NEW ORLEANS, LOUISIANA — Checo Yancy spent the morning driving voters through the rain to the polls in Baton Rouge. But he will go to jail if he tries to vote himself.
That’s because he is on probation for the next 50 years. In Louisiana, former felons can vote, but people who are currently on probation or parole are barred from the polls.
“I can bring my wife to vote, but I have to sit in the car and watch her go in,” he told ThinkProgress. “It’s not a good feeling.”
Yancy, a veteran who was serving life in Angola for kidnapping and cocaine possession before his sentence was commuted, is just one of the estimated 70,000 people in Louisiana who are out of prison but still can’t vote.
“When you lose your voting rights…people die for this,” he said. “I made a mistake years ago, committed a crime, but the judge never said I couldn’t vote again.”
Yancy is one of the lead plaintiffs of a lawsuit that argues the state law banning parolees and probationers from the polls violates the state constitution.
“I can bring my wife to vote, but I have to sit in the car and watch her go in. It’s not a good feeling.”
The lawsuit, filed by the organization Voice of the Ex-Offender (VOTE), hinges on four words of the Louisiana constitution. The state constitution specifies that voting rights can only be revoked if a person is judicially declared mentally incompetent or “under order of imprisonment” for a felony, which people on parole and probation are technically not.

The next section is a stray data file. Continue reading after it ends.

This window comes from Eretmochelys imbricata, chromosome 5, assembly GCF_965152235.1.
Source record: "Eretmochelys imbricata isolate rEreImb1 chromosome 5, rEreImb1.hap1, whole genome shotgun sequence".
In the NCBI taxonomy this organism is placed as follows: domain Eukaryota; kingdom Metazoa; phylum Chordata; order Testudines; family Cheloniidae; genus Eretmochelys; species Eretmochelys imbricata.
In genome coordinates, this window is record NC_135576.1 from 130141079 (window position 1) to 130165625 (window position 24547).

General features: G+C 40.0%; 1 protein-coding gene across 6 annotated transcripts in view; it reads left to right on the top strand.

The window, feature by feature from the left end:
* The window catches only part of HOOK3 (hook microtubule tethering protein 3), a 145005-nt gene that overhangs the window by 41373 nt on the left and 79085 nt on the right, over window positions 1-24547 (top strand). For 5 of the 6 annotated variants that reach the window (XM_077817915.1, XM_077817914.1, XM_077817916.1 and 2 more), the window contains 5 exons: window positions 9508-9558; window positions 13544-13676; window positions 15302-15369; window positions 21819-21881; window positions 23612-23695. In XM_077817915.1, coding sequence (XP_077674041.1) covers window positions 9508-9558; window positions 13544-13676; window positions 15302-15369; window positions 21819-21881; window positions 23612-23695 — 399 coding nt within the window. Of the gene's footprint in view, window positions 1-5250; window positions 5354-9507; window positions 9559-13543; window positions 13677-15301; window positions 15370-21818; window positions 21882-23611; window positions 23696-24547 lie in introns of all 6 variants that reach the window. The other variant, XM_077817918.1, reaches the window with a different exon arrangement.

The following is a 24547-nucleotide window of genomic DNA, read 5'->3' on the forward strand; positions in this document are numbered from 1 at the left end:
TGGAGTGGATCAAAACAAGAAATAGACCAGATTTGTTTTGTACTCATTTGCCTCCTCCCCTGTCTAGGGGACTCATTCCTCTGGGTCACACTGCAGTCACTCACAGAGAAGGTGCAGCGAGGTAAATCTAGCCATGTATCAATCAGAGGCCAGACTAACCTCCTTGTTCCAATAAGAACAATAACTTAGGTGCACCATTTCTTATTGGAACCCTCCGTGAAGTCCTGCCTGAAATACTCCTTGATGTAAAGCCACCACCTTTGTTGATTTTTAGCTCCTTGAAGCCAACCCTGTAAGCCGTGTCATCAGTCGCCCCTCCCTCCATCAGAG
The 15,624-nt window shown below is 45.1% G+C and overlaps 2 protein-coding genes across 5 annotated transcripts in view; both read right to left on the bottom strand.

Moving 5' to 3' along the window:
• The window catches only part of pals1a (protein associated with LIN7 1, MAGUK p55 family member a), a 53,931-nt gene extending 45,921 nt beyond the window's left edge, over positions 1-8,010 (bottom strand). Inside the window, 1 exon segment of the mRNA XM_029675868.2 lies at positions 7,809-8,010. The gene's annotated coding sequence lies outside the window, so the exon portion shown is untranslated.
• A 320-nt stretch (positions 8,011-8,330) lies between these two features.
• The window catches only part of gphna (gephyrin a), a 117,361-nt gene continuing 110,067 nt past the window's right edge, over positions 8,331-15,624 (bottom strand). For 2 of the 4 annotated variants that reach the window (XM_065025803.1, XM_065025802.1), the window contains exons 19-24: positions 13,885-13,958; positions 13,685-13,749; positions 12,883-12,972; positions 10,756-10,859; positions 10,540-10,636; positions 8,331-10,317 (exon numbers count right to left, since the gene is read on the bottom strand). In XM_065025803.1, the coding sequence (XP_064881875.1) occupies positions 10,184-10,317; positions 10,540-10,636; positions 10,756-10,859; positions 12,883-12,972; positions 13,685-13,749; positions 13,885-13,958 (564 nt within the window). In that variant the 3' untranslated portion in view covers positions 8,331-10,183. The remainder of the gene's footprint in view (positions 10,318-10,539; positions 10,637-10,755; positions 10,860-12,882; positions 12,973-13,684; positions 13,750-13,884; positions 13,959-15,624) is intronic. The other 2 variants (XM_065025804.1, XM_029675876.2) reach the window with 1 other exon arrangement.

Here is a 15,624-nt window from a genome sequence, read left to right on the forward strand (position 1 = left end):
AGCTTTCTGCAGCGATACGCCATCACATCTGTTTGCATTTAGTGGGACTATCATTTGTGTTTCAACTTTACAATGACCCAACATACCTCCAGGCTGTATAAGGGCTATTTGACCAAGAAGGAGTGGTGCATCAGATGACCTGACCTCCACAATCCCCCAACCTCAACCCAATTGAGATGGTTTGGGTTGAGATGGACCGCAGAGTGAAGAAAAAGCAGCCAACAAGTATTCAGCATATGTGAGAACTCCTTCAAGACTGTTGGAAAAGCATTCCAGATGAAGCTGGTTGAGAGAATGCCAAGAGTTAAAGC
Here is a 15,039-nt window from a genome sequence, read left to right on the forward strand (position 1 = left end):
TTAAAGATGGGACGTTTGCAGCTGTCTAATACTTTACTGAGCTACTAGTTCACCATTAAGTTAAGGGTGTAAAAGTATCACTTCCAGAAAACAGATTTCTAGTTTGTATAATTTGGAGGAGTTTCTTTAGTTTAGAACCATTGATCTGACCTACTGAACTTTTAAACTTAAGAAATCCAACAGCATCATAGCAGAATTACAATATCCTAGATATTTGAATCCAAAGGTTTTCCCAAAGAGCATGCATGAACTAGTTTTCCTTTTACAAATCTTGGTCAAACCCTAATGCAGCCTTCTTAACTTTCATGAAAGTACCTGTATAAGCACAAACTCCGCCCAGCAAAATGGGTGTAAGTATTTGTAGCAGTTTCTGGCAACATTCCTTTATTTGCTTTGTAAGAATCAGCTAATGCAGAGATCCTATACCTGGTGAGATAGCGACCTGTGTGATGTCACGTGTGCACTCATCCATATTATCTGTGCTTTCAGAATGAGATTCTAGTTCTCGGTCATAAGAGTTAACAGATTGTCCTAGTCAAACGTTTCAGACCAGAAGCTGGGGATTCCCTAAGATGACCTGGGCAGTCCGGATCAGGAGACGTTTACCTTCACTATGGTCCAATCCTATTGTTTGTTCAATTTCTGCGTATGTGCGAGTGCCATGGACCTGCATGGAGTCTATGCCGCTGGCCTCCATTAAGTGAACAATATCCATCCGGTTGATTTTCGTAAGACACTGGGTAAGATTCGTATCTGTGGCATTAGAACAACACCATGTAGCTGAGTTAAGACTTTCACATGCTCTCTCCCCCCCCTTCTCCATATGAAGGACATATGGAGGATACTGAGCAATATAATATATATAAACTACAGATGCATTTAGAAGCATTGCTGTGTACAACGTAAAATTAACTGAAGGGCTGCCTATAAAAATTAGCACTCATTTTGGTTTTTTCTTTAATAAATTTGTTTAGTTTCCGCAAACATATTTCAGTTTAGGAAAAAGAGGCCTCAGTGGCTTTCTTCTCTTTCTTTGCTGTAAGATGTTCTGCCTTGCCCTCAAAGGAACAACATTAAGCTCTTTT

“I pay taxes, but it’s taxation without representation. Nobody does what I want them to do, but they still take my tax dollars,” Yancy pointed out.
The law also has a clear racial impact on voting rights, as the majority of probationers and parolees in the state are black. Louisiana incarcerates more of its population than any other state or country in the world. One out of every 26 adults in the state are either incarcerated, paroled, or on probation. That means one out of every 26 adults in the state can’t vote.
A judge allowed the lawsuit to advance last week, but refused to certify the class of 70,000 people seeking their voting rights. VOTE executive director Norris Henderson said they filed a motion Monday protesting that decision. Any ruling that only impacts the ten named plaintiffs would still leave thousands in the lurch, Henderson said.
“Some folks before this case is decided may roll off of probation,” Henderson said. “Some may roll off parole, some may never get off parole. So it’s all different degrees of status.”
Yancy is still holding out hope that he’ll get to vote someday. “I’ll be 71 this month so I want to at least get a vote,” he said.
Aviva Shen, a former ThinkProgress editor, is now a freelance writer in New Orleans focused on criminal justice.